An Introduction and Review of the Thesaurus Linguae Graecae (TLG)
The Thesaurus Linguae Graecae, hereafter abbreviated TLG, is the premier online database of Greek literature. According to the TLG website,
The TLG® Digital Library contains virtually all Greek texts surviving from the period between Homer (8 c. B.C.) and the fall of Byzantium in A.D. 1453 and a large number of texts up to the 20th century. The TLG corpus is available in more than 2,000 universities and research centers around the world and used by thousands of researchers, educators, and students from a wide range of disciplines such as classics, archaeology, history, art, history, philosophy, linguistics, and theology/religious studies. 
For many years, my only exposure to the TLG was footnote references and enigmatic references in monographs and journal articles. From my own experience and personal impressions, the TLG is largely ignored in most Bible college and seminary programs. Yet the TLG is not only for advanced scholars. Studying a large corpus of Greek literature allows us to better understand the Greek language, which can yield dividends for studying the Greek New Testament. Therefore, students should receive some training or at least exposure to this important tool.
I am a PhD candidate working in biblical studies and my interests include linguistics and theology/religious studies. My review of the TLG will emphasize points I believe will most interest people doing similar work. The outline of my review will follow the features of the TLG: Canon, Text Search, Browse, Lexica, N-Grams, Statistics, Vocabulary Tools, and Help.
Search the TLG Canon
This feature allows you to search for a work within the TLG canon by . . .
- Work Title
- Publication Title
- Publication Year
Helpfully, the Canon Search offers auto-complete, so you do not necessarily have to type out your entry in full, which comes in handy if you can’t remember how to spell a name like “Aeschines Socraticus” or “Ptochoprodromica.” Note that many of these works are found under their Latin title. For example, to search the New Testament, you will need to select “Novum Testamentum.” Locating the Apostolic Fathers could be a little more difficult. In this case, it was easier to search by Publication Title for “Die apostolischen Väter.”
If you’re looking for a specific author or work, this is the place to go. By clicking “Complete author list,” you can also browse every author in the TLG alphabetically or by date range. This component is actually open access and can be accessed here without an account or subscription.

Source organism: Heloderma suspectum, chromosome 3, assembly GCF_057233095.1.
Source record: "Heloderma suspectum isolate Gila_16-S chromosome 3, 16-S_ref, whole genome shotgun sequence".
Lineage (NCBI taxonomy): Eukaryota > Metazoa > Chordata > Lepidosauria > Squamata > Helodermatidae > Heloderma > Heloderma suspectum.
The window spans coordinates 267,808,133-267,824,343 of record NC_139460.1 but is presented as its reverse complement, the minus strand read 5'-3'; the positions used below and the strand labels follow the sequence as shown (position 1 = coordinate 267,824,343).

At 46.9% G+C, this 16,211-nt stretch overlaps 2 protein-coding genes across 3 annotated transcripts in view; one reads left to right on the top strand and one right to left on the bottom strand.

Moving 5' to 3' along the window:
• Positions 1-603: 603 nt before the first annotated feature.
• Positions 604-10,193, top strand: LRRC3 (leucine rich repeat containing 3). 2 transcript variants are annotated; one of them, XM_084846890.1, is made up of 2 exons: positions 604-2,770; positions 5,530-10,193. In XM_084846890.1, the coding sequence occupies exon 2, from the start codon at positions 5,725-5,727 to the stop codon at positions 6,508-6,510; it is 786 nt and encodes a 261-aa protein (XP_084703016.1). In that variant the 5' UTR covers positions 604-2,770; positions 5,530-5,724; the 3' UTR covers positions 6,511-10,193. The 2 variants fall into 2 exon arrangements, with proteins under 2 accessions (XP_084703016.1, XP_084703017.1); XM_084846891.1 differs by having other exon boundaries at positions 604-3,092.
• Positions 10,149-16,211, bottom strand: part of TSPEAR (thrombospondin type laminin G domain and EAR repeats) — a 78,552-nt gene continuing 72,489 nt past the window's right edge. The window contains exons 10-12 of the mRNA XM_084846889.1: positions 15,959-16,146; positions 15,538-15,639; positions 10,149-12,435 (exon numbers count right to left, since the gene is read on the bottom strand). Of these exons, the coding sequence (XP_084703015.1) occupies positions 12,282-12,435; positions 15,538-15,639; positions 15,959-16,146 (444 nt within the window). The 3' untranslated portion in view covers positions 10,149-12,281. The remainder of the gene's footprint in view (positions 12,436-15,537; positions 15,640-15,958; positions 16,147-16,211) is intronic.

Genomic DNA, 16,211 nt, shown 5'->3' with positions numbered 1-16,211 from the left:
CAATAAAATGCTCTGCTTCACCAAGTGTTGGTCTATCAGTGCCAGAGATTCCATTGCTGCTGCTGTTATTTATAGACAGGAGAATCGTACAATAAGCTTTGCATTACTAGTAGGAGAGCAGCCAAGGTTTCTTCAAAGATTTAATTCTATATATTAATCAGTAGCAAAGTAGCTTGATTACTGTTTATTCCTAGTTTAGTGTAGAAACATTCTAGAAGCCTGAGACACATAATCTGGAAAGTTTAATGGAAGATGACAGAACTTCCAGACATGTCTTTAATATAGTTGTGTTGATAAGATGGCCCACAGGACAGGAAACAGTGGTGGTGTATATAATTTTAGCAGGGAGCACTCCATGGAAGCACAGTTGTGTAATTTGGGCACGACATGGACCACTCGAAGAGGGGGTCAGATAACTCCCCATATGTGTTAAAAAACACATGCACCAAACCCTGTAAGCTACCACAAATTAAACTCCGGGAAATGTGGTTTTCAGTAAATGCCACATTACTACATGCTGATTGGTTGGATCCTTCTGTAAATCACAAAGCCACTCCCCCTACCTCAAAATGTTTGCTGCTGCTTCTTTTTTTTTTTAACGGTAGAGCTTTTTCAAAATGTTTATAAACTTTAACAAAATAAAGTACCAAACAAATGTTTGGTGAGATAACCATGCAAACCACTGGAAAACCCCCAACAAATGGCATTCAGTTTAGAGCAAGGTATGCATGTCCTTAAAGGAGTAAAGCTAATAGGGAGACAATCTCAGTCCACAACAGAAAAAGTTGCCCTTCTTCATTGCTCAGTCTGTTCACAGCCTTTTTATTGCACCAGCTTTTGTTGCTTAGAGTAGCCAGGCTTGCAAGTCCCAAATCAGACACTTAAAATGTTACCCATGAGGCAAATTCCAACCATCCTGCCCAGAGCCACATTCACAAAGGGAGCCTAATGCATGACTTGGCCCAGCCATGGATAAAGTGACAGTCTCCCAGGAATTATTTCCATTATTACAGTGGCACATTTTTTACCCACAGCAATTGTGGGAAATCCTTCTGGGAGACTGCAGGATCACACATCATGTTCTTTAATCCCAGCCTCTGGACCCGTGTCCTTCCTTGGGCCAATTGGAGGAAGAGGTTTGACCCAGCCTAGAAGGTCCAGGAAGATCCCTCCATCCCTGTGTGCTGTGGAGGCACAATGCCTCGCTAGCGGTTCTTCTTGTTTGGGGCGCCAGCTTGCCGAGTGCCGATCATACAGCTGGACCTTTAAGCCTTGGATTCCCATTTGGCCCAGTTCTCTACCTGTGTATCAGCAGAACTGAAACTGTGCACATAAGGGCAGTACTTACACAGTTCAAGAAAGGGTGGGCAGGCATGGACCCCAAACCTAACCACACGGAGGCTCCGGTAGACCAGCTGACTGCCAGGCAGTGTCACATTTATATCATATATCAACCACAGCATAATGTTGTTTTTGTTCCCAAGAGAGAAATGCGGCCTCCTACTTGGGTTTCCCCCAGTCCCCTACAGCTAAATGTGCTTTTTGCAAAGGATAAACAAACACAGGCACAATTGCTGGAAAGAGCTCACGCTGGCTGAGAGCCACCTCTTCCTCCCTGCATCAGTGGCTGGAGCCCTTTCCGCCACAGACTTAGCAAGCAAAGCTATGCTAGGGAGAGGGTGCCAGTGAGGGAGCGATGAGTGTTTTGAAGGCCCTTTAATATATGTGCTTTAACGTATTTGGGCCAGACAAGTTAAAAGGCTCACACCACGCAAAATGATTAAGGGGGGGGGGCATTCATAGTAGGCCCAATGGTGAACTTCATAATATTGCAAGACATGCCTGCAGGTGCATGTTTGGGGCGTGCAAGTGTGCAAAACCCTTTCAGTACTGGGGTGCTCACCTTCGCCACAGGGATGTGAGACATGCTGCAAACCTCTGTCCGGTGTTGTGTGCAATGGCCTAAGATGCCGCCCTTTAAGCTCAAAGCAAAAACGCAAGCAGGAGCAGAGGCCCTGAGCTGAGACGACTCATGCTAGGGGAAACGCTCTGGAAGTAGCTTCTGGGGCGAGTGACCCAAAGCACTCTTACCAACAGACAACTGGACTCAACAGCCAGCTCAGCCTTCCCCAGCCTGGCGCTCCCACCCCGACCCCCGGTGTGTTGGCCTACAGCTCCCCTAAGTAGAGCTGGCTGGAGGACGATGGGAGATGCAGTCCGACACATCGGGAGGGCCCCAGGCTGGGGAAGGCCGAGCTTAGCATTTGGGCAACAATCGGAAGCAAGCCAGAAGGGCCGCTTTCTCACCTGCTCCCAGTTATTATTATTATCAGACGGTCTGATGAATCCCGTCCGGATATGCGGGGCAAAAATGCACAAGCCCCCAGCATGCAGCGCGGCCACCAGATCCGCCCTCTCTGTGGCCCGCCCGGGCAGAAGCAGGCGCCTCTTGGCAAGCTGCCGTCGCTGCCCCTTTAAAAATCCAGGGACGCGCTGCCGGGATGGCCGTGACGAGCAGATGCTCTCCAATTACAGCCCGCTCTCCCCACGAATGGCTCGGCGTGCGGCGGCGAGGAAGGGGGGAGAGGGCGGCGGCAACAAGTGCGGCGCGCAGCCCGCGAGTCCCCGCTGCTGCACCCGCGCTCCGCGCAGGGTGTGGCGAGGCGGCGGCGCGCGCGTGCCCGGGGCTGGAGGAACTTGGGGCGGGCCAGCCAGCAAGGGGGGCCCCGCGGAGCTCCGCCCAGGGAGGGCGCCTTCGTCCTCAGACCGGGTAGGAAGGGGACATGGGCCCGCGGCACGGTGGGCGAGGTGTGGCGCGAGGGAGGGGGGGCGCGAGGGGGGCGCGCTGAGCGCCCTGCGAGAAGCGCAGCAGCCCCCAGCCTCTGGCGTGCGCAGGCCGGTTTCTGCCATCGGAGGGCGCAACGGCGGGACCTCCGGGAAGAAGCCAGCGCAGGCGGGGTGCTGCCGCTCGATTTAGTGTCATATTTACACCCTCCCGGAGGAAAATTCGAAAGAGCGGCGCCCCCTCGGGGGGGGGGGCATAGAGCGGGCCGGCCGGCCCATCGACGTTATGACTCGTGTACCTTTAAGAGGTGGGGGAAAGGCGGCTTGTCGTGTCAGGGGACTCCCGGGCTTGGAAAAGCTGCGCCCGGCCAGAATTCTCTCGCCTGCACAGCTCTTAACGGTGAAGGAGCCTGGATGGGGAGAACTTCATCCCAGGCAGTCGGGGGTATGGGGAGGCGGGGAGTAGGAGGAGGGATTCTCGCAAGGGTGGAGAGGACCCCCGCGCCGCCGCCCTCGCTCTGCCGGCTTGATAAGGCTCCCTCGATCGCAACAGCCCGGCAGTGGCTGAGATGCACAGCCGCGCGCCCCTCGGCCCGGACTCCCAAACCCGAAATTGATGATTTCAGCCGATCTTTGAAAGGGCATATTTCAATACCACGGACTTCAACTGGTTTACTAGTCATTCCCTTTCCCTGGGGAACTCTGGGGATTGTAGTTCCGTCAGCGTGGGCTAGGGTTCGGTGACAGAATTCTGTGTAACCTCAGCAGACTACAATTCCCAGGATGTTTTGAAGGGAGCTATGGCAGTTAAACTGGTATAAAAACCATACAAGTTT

Searching the canon is a useful means of pulling up an entire work. The TLG contains over 10,000 works by 4,000 authors, giving you access to an incredibly large corpus.
Search the TLG Corpus
You can perform three types of searches: simple, proximity, and advanced proximity. You can also specify whether you want to search by word index, lemma, or textual search. I was interested in looking at the phrase “ὅτε δε” for a project I was working on, so I ran a simple textual search. The TLG does not provide a total number of search results when you search for a string of words, but scrolling down through the results for ὅτε δε, I found that there were 6,748. (The Digital Loeb Classical Library, by comparison, contains approximately 650 occurrences.) If I sort results by date, I find that the earliest occurrences in the TLG corpus come from Homer’s Iliad and Odyssey.
You can perform more advanced searches using the Advanced Proximity search option, which allows you to include grammatical categories in your search. This feature is currently in the beta release stage, and as the help file warns, may produce spurious results because of the ambiguity of certain wordforms.
As a test, I wanted to see examples predating the composition of New Testament in which someone is said to die (ἀποθνῄσκω) for (ὑπέρ) someone else (for my search, a genitive pronoun). I made the following selections for an Advanced Proximity search:
Lemma: ἀποθνῄσκω / Within 3 words
Lemma: ὑπέρ / after first word
Grammatical Category: Pronoun / Genitive / after first word
The TLG returned seven results before any New Testament results, with the first result dated to the fifth century BC. (I have omitted duplicates and any results in which search words appear in separate sentences or clauses.) For many works, the TLG offers a link to a translation, but this is not always the case. I have included these translations, as applicable, below.
1. Critias, Testimonia (1st century BC)
ἐμοὶ δὲ ἀποπεφάνθω μηδένα ἀνθρώπων καλῶς δὴ ἀποθανεῖν, ὑπὲρ ὧν οὐκ ὀρθῶς εἵλετο.
But let it be declared on my part that none among men died well for a poor choice.
5. Hyperides, Against Demosthenes (4th century BC)
οὕτως οὖν ἡμῖν τοῦ δήμου προσενηνε γμένου, οὐ πάντα <τὰ> δί[κ̣α]ι̣ ἂ̣ν̣ αὐτῷ ἡμεῖς ὑπ̣η̣]ρετοῖμεν καὶ εἰ δ[έοι ἀ]π̣οθνῄσκοι μεν [ὑπὲρ] α̣ὐτοῦ;
When the people have acted thus towards us should we not render them all due service, and if need be die for them?